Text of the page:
Dad refused to tell me about the Nigerian Civil war. Achebe writes about the pain and anguish of those three years

Decades ago, in our small apartment in Agbado area of Lagos where I grew up in a family of full-blown Yoruba people, adjacent my parent’s room, was a two feet shelf that contained memorabilia from Biafra. I remember the Biafra coins and currency notes, receipts and moth eaten photographs that lay in a black paper satchel on the shelf.

At a time when we eventually had to move down to Àkúré, into our very own bungalow, the shelf was burnt along with the satchel. Dad never told me anything about the war or the experiences at the time.


Dad never told me anything about the war or the experiences at the time.

Just recently, I got to read through Achebe’s memoir and at the end, in my half-lit room here in Àkúré, I got up, sighed and somehow…my eyes got teary. Reason being that Chinua Achebe painted his picture with such bitterness and an uneven wrath.

Chinua Achebe’s “There Was a Country“, a landscape of remembrance and bitterness was published, forty two years after the end of the Nigeria Civil War. The book is divided in to four parts.

Achebe sets out to tell his story in a story-telling form. This is not surprising since he is a story teller. He tells his story with a mixture of analysis, reportage, anecdotes, personal histories and poetry.

In some ways, I felt the grievances of the distinguished novelist. In the beginning, Achebe writes about childhood, dreams and ambition as an intellectual and tells quite another story in its backdrop; the story of the worst conflict in the history of Nigeria.

He further writes about, the thirst for independence in the 1950s-1960s, the ultimate transfer of power to Africans, the excitement and expectations of Africans, and growing in a new nation. He writes about personal connections, relationships and meetings.

Achebe notes that Nigeria was given her freedom which ought not to be so. Freedom not fought for would not be appreciated. After independence, there was great frenzy throughout the nation as its citizens believed their lives would be enriched since they now ruled themselves without any external factor.

However, the joy didn’t last long as it dissolved into a chaos, due to her bad leadership, corruption, neo colonization and ethnic oppression. The Igbo people, suffered more from these crisis than any other segments in the country; though a dominant successful people in the east, Achebe laments that Nigeria would achieve consensus on no other issue but the fact that they hated the Igbos for their domineering attitude. He notes that the Igbos had a distinctive attitude to survival: this distinctive attitude often sets them apart. Hence, after independence, the ethnic group that populated the civil service and other sectors of the economy was the Igbo because they were qualified and the rest of the country, most especially the northern ethnic group who hated the Igbos for this.

The counter coup of July 1966 provided the opportunity for the north to carry out violence on the Igbo ethnic group. During this period, Achebe records that almost 30,000 Igbos were massacred. This massacre led many Igbos to migrate back to the their home in the Eastern part of the country.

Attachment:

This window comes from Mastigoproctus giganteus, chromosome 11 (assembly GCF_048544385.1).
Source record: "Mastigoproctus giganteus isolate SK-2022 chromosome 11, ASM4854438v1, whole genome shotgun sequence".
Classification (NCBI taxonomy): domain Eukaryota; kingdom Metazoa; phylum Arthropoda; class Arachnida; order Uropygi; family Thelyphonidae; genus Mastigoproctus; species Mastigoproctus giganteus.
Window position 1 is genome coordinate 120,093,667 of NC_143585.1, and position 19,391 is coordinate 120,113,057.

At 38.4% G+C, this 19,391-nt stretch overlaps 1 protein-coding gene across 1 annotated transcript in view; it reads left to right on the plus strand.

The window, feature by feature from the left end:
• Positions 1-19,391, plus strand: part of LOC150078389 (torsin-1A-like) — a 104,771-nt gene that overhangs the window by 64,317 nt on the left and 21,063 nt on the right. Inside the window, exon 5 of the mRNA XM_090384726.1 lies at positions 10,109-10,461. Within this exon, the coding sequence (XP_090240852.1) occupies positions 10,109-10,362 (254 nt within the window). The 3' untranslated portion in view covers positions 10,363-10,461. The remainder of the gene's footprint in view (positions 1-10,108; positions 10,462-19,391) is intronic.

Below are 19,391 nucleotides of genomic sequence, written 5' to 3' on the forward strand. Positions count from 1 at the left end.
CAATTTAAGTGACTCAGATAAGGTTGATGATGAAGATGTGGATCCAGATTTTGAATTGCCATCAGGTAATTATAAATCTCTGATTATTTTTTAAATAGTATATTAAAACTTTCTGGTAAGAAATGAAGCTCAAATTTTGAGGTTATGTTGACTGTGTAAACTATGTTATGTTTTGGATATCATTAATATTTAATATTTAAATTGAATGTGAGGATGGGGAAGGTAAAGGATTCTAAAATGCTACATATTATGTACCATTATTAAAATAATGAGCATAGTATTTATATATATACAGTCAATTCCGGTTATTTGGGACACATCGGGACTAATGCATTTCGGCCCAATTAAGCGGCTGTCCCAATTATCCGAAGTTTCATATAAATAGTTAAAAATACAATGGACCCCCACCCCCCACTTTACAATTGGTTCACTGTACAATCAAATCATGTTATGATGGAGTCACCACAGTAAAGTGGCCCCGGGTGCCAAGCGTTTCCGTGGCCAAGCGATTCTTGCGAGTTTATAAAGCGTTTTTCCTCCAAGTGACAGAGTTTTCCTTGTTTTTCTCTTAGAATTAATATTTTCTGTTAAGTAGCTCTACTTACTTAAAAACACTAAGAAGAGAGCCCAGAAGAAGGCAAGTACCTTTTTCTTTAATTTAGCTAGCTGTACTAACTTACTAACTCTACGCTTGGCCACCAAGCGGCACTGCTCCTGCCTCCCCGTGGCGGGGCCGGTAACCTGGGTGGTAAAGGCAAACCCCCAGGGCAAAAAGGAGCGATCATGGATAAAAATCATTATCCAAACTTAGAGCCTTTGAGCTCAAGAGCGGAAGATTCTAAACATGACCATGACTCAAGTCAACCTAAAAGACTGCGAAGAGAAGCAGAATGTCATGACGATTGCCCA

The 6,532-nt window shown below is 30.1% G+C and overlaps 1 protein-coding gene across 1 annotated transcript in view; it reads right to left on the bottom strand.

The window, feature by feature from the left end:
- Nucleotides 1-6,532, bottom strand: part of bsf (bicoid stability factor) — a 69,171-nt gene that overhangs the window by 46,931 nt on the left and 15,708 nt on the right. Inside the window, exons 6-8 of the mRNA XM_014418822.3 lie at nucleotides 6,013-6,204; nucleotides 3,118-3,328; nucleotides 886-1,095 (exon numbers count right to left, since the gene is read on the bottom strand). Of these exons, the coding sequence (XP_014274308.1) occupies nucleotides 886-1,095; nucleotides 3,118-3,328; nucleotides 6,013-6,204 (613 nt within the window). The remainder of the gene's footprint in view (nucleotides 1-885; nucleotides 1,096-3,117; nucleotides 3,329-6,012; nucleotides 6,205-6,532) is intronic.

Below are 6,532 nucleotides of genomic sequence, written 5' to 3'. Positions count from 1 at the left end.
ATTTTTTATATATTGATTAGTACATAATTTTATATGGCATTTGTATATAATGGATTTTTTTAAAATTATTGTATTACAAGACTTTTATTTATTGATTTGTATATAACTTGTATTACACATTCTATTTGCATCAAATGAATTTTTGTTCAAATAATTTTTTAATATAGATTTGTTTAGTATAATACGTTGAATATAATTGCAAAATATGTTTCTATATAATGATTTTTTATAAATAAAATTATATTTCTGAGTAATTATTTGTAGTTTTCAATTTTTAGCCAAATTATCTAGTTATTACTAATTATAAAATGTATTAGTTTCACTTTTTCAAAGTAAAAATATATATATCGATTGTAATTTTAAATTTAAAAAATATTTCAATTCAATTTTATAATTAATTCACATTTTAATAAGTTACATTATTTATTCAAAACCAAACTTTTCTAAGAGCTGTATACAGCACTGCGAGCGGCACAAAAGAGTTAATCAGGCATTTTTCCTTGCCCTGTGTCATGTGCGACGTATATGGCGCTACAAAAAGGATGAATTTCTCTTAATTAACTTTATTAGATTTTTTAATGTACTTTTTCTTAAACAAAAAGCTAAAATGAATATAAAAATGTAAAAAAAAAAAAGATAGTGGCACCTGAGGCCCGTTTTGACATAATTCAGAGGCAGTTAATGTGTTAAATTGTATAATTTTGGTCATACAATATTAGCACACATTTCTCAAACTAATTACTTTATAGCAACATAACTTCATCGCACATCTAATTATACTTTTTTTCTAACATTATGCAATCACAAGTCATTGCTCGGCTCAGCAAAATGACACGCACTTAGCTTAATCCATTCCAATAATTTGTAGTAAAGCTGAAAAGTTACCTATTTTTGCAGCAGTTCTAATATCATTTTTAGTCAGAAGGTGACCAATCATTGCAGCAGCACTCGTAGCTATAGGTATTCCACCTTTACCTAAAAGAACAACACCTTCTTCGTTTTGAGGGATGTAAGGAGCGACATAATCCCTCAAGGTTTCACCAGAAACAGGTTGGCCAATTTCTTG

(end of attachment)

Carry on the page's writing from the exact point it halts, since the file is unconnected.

In 1967, after a consultation with the elders and other Eastern stakeholders, power was conferred on Odumegwu Ojukwu, the then military governor of the region to declare a secession from the Nigerian nation based on the argument that they had been denied their basic right to existence by a country that was saddled with the responsibility of protecting it. The then Nigerian government led Yakubu Gowon would not buy the idea, as they wouldn’t allow the secession of the Eastern region considering that:

  •  the region had oil

  •  her colonial masters would think she was weak

  •  it would be bad news that a country that was just 6 years old had broken up.

A civil war took place for the next three year. The war period was characterized by intense starvation, propaganda, poverty, violations and deaths of Igbos.

During the war period, Achebe was active as a diplomat and emissary on behalf of Biafra. While remaining indifference to France’s contribution, Achebe indicts both England and America for their overt and covert contributions to the war.  He also highlights the recognition given to Biafra by Ivory Coast.

The final phase of the memoir reflects on Nigeria’s journey since the end of the civil war.  He identifies problems such as corruption, nepotism, bad leadership as some of the problems still facing Nigeria.

The major weakness I find in the book is that there are too many generalizations. And he talked of the other ethnic groups hating the Igbos having Yoruba and Hausa in mind without considering other minority ethnic groups. Well, they are his opinions of what happened in the war and though my dad may not have told me some things about the war but I now know a little about the war.

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All ideas herein are perspectives of the author
©George O. Victor

Author: George Oluwadamilare

George is a poet, freelancer and a content writer. He is currently an undergraduate of English Studies from Adekunle Ajasin University.